Prepackaged and Individually Portioned

The Light of Civilization Flickers by Russ Nicholson

One of the biggest challenges Torchbearer GMs face is creating dungeons or choosing published dungeons (especially if they weren’t specifically written with Torchbearer in mind).

I highly recommend crafting your own dungeons if you have the time. It’s fun! The Adventure Design chapter can help make it a snap, too! But you don’t need to shy away from published adventures, even from other games. They’ll make your life easier.

Whether you choose to make your own or use a prepackaged adventure, you’ll get the best results if you play to Torchbearer’s strengths.

Small Adventures Are Better

Under the House of the Three Squires1The adventure included in the Torchbearer core book is sprawling as Torchbearer adventures go. It will take a group 4-6 sessions or more to complete. The Dread Crypt of Skogenby, on the other hand, can play in a single session if your group is really focused, but will probably take them 2-4 sessions.

In my experience, groups typically get through three to four areas per session of play. Especially for the early sessions of a campaign, you want short, snappy adventures that allow the players to face some trouble, (hopefully) find some treasure, and return to town to spend their ill-gotten gains. Save the slogs for later adventures when the players are dug in and committed.

Something on par with Skogenby, or even smaller, is recommended. If you’re writing your own adventure, three or four areas is sufficient for a session’s worth of adventure.

Incorporate the Environment

A fair number of fantasy adventures just come down to fighting monsters. Desperate fights with monsters are fun, but Torchbearer really shines when there are environmental challenges to face as well. Getting from one floor to another when the stairs have collapsed, or swimming through a water-filled passage while figuring out how to manage your light and keep your spellbook dry, is incredibly fun in Torchbearer. Look for adventures that allow you to incorporate such challenges, or make sure to build them in if you’re writing your own.

In Skogenby, the tight squeeze (area 2), secret door (area 6) and rockfall (area 9) are all examples of environmental challenges. I like the tight squeeze in particular because it’s not a challenge when entering the dungeon—at that point you have all the time in the world. It’s only when you need to exit the dungeon in a hurry that the tight squeeze becomes a serious problem for the PCs. I like it because the problem presents itself innocuously to the PCs, but perceptive and savvy players can recognize the danger and take steps to mitigate it.

Use Monsters with Care

The Torchbearer versions of some monsters commonly found in other fantasy roleplaying games can be considerably more dangerous than they are in their native systems. When you’re running an adventure written for another game, consider the numbers. Even relatively weak monsters can devastate a group of Torchbearer characters if they outnumber them significantly.

Add a monster’s Nature to any helping dice at its disposal to get a feel for how many dice you’ll throw against the players in a conflict. And keep in mind that Might can also tip the scales. Monsters with Might 5+ are especially dangerous because PCs can’t kill them without access to level benefits or magic that boosts their own Might.

Consider that Skogenby has lots of monsters, but it doesn’t have them in every room. That leaves space for careful PCs to choose the best plan and approach before taking the monsters on. Even more important, the big bad is walled off from the PCs to start (though it has ways to make itself known), which allows them time to explore and build up resources before tackling the most difficult part of the dungeon.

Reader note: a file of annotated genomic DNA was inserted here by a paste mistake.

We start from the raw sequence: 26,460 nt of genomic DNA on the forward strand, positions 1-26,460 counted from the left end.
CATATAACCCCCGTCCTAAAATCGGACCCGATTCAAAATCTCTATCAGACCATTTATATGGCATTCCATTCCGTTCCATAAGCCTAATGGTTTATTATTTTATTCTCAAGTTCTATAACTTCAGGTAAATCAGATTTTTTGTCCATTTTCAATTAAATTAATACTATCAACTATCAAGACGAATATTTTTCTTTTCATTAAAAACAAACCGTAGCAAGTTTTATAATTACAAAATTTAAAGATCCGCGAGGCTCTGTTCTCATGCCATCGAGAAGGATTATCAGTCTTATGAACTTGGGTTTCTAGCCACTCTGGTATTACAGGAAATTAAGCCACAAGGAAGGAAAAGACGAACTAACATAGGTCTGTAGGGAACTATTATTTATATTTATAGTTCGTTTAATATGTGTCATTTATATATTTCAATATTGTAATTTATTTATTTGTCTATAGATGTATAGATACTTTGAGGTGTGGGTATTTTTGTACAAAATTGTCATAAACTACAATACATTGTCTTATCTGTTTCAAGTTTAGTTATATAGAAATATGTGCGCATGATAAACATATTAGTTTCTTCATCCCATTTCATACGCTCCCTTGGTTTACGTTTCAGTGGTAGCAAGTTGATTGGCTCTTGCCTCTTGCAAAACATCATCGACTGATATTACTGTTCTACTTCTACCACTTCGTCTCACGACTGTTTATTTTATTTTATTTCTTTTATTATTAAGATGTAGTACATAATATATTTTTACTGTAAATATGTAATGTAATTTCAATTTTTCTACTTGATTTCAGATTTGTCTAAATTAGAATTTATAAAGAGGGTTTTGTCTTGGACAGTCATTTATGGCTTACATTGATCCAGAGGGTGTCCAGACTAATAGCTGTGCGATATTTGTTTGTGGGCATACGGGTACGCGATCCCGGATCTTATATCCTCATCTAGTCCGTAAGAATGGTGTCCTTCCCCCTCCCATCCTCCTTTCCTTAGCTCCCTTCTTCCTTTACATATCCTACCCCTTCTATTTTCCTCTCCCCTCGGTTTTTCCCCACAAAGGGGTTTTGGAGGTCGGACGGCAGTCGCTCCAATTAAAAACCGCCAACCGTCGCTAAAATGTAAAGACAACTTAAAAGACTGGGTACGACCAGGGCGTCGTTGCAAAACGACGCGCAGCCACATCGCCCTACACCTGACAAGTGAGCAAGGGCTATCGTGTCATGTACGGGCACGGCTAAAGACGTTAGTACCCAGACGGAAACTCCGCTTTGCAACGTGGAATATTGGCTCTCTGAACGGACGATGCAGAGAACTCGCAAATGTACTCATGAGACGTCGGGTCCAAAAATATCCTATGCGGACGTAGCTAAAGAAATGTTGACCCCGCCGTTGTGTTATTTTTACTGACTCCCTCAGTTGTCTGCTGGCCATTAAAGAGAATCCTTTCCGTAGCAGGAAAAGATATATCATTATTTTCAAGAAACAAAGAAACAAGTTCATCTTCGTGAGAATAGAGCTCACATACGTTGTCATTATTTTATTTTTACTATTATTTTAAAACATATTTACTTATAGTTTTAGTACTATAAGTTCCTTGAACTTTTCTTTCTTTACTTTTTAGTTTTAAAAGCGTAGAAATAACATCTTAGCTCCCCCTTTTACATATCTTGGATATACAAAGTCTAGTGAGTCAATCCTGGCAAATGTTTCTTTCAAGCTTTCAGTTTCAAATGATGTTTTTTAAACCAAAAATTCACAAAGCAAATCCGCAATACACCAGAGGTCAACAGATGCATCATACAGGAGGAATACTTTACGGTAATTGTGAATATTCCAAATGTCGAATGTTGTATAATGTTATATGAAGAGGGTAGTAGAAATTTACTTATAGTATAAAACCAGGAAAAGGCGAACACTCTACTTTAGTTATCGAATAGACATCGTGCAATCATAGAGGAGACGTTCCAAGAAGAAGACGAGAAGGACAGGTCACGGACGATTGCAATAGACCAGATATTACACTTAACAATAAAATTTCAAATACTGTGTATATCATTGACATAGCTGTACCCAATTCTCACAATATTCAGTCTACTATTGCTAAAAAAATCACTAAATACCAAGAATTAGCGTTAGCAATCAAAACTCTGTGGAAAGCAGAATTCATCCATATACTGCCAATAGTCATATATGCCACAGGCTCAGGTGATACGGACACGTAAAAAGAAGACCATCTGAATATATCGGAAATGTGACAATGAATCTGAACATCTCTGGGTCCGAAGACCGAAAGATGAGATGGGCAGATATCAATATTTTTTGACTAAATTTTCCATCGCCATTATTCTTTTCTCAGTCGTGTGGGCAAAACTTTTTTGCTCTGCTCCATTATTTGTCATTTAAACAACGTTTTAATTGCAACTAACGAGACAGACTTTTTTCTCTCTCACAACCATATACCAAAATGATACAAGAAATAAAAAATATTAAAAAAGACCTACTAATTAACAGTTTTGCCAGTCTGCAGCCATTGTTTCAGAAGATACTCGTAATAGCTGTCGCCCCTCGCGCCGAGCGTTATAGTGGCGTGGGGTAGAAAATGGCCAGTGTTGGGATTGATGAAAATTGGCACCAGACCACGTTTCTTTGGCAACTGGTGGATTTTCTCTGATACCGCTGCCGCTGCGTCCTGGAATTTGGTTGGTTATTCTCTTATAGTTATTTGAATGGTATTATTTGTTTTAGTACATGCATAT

Keep an Eye on the Future

Consider whether the adventure presents an immediate, delayed or dormant threat to surrounding communities. Think about how the situation might evolve if the players ignore the adventure or attempt it but can’t resolve things.

As I mentioned in previous post, Skogenby presents an immediate threat. If the players don’t successfully deal with Haathor-Vash right away, the threat will grow. The undead will overrun the village, causing the survivors to flee to surrounding villages for refuge. Soon the dead will present a threat to those villages as well.

Use Enemies, Friends, Mentors and Parents

In character creation, your players took the time to detail their relationships. You might not use them in your first adventure, but think about how they might be involved with or affected by the dungeons and hazardous locations you place. Not every adventure should involve a relationship but incorporating them judiciously will make your games pop.

Turning again to Skogenby, the village presents an opportunity to incorporate such relationships. Perhaps the PCs have family connections in Skogenby, or a mentor has disappeared into the dungeon itself. Maybe an enemy has gone in seeking treasure, or made common cause with Haathor-Vash!

Consider with the Eye of a Torchbearer Adventurer

One of my favorite non-Torchbearer adventures to run in Torchbearer is an old White Dwarf magazine D&D adventure called The Beacon at Enon Tor2This link leads to a version of the adventure converted for Castles & Crusades. Consistently, one of my favorite moments when running this adventure is when the players stumble upon the tower’s storeroom, which is filled with barrels of oil, dozens of torches, bins of nails, axes, saws, timber, sacks, sailcloth and more. The adventure notes that none of it is especially valuable, but to Torchbearer adventurers, this room is a treasure trove!

Every time players find this room, I know that they’re going to find something creative and surprising to do with all that stuff. Don’t be afraid to give the PCs lots of gear and supplies. They’ll have to figure out how to carry it, and in the meantime their creativity will kick into high gear.

In Skogenby, the chamber of ablutions (area 4), chamber of vigils (area 5) and the altar of ascension (area 6) all contain materials that can be used by creative players. What would you do with the spears from the sarcophagus trap, or the sand in the urns? What about the sleeping dust from the trap in the secret door?